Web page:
The following is the September APS Chesapeake Racer Profile, a monthy hi-light in Spinsheet Magazine (written by Molly Winans):
In 1979, after being hit by a car while bicycling and suffering a serious head injury and paralysis, Kevin Detwiler was told he would not sit up or talk again. Thirty years later, he races sailboats.
Born and raised in St. Mary’s, MD where he still resides, Detwiler had the good fortune to have a father who is an engineer capable of modifying the family home for wheelchair accessibility and building rehabilitative tools at home, such as a whirlpool and pool. He was also lucky to connect with a therapeutic riding organization, then called TRY (Therapeutic Riding for Youth). Horseback riding and swimming in warm water enabled Detwiler to have much greater mobility (good motion in one arm, his neck, and torso and some motion in one leg) than the doctors had anticipated.
The doctors’ predictions about his speaking capabilities proved to be wrong as well. While in eighth grade in public school, Detwiler started the Abled Disabled Club and began to speak to seventh graders about what it meant to be disabled. Over the course of four years, he gathered other local disabled people to join him in speaking to seventh graders all over the county—early indicators that he was a natural leader and teacher. He went on to graduate from high school and earn an associates degree from Charles County Community College. Today, Detwiler lives on his own next door to his parents and drives himself to work (in a customized van) as a substitute teacher in St. Mary’s public schools. About eight years ago, Detwiler discovered Chesapeake Region Accessible Boating (CRAB) and got hooked on sailing. “I love sailing,” he says with his signature Hollywood smile. “Sometimes you have to search for the wind. Then you catch some, and it’s the best feeling just riding the waves.”
Detwiler has been racing in CRAB’s program for five years. CRAB matches sailors of varying abilities and skill levels to make for fair and safe racing. CRAB Regatta Chair Bridget Shea says, “Kevin’s great! He embodies the true spirit of Corinthian sailing. He is always willing to help out, always has a kind word for his competitors, and has worked very hard to improve his sailing and racing skills. Other CRAB racers want to crew for him. That shows that he is not only fun to sail with, but he leads by example.”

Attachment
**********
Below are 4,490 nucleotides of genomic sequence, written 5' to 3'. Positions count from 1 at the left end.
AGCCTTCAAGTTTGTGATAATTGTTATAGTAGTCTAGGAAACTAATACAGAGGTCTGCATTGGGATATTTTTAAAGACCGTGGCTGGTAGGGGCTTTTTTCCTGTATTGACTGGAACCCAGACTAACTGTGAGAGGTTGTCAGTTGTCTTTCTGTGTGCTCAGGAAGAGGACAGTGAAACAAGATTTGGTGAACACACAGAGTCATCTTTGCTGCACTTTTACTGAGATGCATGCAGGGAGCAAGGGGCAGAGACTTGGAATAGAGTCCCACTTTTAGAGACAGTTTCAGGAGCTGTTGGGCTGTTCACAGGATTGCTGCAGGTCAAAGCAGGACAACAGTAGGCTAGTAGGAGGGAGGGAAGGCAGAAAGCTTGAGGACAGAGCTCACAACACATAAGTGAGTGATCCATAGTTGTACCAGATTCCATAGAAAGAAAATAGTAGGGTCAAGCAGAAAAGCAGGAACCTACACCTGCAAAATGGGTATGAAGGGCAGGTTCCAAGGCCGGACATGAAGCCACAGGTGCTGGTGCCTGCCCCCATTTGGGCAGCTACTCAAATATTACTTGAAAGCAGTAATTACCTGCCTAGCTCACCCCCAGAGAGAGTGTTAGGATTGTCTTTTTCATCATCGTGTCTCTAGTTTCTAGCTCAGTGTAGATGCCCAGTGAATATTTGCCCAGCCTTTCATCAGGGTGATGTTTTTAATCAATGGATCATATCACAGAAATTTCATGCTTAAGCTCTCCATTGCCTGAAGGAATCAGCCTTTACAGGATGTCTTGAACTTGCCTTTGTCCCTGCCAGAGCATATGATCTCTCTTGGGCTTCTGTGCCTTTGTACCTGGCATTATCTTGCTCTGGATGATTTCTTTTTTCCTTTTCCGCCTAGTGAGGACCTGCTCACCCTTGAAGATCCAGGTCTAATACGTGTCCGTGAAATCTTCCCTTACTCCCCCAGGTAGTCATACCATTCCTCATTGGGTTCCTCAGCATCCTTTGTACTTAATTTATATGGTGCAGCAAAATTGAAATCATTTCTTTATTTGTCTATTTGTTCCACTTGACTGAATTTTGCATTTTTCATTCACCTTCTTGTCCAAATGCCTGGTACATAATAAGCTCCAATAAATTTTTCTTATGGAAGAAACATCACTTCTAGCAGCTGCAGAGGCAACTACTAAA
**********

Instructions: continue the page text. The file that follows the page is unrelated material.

Allen Faurot, who has been racing with Detwiler for two seasons, explains how sailing with someone who must remain in the same seat with his feet strapped down can create problems, such as getting clipped by the mainsheet during a gybe. It takes time and practice to work through the kinks as he has with Detwiler and fellow crew Kathleen Sheedy (pictured below). Faurot says, “I enjoy sailing with Kevin. We’ve done really well, especially when we’ve had a good start. That gives him confidence and an extra edge. He works at it… If you’ve already seen his smile, then you get Kevin. It’s also something else to see the love and care of his father, who helps him on the boat. It’s amazing.”
SpinSheet: Who are your best sailing buddies?
Everyone I sail with at CRAB and Allen Faurot.
What are your non-sailing passions?
I can swim all day long.
What do you like to read?
I just finished Christopher Reeve’s book and am reading Cat and Mouse by James Patterson.
Do you have a favorite memory from the 2009 sailing season?
One day was really windy. I told my friends on the dock when I got back, “Now that was a wonderful sail!” It felt so good to find the wind and just let go. It was awesome.
What gear do you depend upon?
My inflatable lifejacket—it’s a lot less bulky than the vests. Luckily, it hasn’t inflated yet! Also, tiller extensions are important because I can’t fully reach. I also bring my own dowel as a footrest. My dad made Velcro straps to keep my feet in place.
What are your sailing goals?
I want to beat Don Backe (CRAB Executive Director).